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CORDIS - Résultats de la recherche de l’UE

HIV-malaria co-infections: a significant source of antimalarial drug resistance?

Final Report Summary - HIVMALARIA (HIV-malaria co-infections: a significant source of antimalarial drug resistance?)

The rise and spread of drug resistant malaria parasites is one of the major
challenges for malaria control and may soon proof to be one of the biggest obstacles to malaria eradication. Due to extensive geographical overlap of HIV and malaria, the two most serious health problems in the world, co-infections are common in nature. These co-infections may increase the emergence and spread of malaria drug resistance, as a result of intervention strategies and weaker immune systems. However, evidence for this is lacking and discussion is speculative of nature. Using an evolutionary framework, we aimed to unravel (1) the link between HIV infection and frequency of malaria drug resistance and (2) the selective forces that drive this resistance to higher levels in HIV co-infected individuals.

Literature study
Firstly, a statistical analysis was performed with data on prevalence of resistance mutations pfmdr86Y, pfcrt76T and pfdhps540E extracted from published studies. The aim was to determine whether a correlation can be seen between prevalence of these mutations in an area with the prevalence of HIV infection in the same area. The preliminary data suggests a positive correlation between prevalence of HIV infection and prevalence of sulphadoxine-pyrimethamine (SP) resistance markers (pfdhps540E) in sub-Saharan Africa. No correlation was found for the other markers of resistance. We are currently working on expanding the range of years of study inclusion to increase our statistical power and on adding certain co-variates to the analysis, most importantly known drug use history per region.

Clinical study
Next, clinical samples of HIV-positive and HIV-negative pregnant women were examined to determine whether HIV carriage as well as other markers of immunity affects the selection on resistant parasites. The women were recruited between 2009 and 2012 as part of the Malaria in Pregnancy Preventive Alternative Drugs (MiPPAD) clinical trials ( NCT0081121) that evaluated the efficacy and safety of two doses of Intermittent Preventive Treatment in pregnancy (IPTp) with mefloquine (MQ) compared to IPTp with sulphadoxine-pyrimethamine in HIV-uninfected women from Benin, Gabon and Mozambique, and of three doses of IPTp with MQ compared to placebo in HIV-infected women on cotrimoxazole prophylaxis, from Kenya and Mozambique.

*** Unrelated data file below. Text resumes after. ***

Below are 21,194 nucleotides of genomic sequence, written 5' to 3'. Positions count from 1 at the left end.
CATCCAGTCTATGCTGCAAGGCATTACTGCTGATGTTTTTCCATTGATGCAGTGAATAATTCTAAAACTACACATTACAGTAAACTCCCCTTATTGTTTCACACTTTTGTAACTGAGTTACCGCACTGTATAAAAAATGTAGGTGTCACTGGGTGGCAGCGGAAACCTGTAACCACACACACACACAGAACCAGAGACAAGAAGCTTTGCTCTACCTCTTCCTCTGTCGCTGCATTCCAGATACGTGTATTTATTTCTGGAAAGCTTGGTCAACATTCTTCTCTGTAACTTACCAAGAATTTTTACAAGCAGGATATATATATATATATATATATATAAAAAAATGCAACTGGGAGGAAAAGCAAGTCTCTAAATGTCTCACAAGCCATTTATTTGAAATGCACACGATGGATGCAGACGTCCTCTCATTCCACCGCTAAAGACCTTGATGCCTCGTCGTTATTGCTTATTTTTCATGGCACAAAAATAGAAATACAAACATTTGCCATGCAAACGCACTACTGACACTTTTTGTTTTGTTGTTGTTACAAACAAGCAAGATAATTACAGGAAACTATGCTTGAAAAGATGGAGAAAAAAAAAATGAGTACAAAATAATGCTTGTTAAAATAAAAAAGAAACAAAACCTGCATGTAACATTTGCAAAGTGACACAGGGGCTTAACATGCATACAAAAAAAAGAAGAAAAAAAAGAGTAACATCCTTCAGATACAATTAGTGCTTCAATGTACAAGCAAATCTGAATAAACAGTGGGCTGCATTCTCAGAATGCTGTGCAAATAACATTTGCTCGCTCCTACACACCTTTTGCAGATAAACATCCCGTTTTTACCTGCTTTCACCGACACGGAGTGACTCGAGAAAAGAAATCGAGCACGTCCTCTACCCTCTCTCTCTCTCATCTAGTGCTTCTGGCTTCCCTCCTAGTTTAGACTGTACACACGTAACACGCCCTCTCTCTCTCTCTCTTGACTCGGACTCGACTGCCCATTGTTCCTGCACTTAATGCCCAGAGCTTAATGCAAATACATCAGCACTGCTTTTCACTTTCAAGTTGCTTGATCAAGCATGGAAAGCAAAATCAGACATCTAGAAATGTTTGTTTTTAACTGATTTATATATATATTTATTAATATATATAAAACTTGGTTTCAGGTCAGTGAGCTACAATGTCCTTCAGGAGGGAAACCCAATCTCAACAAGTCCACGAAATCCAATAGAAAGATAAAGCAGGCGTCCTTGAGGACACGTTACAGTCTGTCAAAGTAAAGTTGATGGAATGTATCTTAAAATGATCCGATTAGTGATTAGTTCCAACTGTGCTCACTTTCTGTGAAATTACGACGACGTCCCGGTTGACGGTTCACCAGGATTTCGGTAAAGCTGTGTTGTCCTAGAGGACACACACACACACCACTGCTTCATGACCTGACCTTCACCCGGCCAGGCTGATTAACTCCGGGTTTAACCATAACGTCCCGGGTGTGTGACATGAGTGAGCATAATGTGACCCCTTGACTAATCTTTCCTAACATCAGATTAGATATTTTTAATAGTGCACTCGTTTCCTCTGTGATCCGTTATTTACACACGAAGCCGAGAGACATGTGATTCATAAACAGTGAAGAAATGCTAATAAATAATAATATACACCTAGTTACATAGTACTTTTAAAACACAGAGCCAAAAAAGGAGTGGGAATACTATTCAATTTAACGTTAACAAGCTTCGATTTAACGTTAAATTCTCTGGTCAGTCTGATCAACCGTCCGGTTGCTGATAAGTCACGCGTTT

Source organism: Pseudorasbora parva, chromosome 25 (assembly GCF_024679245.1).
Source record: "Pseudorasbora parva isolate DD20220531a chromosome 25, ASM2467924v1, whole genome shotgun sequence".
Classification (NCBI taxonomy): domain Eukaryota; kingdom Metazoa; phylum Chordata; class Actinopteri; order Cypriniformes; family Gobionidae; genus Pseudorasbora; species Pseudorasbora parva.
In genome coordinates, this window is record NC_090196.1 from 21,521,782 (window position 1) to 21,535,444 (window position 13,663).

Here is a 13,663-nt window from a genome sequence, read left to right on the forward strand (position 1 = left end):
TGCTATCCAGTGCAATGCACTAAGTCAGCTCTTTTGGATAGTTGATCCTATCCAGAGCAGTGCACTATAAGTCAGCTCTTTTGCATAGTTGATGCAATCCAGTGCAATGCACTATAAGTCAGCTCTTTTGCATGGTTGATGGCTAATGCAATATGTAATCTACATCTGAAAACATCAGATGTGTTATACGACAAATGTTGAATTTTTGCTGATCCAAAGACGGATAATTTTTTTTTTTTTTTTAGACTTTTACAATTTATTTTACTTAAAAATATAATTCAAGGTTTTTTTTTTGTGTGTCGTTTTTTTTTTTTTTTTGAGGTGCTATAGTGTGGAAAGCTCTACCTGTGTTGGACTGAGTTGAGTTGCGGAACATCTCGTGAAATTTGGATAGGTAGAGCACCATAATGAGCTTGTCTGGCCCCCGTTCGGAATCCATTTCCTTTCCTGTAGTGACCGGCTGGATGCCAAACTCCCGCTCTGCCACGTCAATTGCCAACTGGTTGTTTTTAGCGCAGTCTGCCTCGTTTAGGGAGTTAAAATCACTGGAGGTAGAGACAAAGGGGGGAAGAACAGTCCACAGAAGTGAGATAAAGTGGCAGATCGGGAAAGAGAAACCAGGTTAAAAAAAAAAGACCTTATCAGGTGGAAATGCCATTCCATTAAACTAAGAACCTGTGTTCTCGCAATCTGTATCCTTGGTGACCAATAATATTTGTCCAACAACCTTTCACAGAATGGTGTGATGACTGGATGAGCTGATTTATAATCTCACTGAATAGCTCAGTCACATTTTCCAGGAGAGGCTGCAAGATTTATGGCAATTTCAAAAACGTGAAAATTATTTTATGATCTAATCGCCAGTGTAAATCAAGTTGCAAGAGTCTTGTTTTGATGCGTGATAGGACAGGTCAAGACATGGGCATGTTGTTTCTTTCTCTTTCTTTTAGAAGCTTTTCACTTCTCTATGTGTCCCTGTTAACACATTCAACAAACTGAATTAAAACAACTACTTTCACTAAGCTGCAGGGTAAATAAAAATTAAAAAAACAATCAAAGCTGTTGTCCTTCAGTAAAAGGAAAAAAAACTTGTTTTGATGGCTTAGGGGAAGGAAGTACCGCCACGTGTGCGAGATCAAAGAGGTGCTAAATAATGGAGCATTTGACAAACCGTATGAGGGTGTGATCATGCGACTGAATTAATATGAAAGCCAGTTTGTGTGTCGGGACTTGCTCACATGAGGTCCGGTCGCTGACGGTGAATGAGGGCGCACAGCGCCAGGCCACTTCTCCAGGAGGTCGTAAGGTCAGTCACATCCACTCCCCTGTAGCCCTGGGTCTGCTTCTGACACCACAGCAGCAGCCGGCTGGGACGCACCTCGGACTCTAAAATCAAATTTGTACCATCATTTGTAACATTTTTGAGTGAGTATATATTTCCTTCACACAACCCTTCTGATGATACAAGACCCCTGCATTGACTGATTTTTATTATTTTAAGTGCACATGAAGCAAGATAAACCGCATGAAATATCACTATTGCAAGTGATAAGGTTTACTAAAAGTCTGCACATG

For this, we planned to assess (i) the frequency of resistance markers on the genes pfdhfr, pfdhps, pfcrt and pfmdr by Ligase Detection Reaction fluorescent microspheres (LDR-fm), (ii) the multiplicity of malaria infection using genetic barcoding and (iii) the densities of the transmission stages using stage-specific qPCR.

Current status of project
A total of 896 samples qPCR positive for Plasmodium falciparum were identified (Kenya: 77, Mozambique: 210, Benin: 327, Gabon: 282) and included in the study. Polymorphisms of all involved genes have been determined and additionally we will be evaluating pfmdr copy number variation in September 2016. Molecular barcodes have successfully been determined for all women from Mozambique and Kenya. The barcodes from a subset of the women from Gabon and Benin have been analysed, but the multiplicity rate of malaria infections in these samples was at such a high level that this technique was not suitable for these samples. We are planning on utilizing a different molecular approach to determine the multiplicity of infection in these samples in the near future. Unfortunately, the quality of the samples was insufficient to be able to reliable determine transmission stage densities.

Preliminary results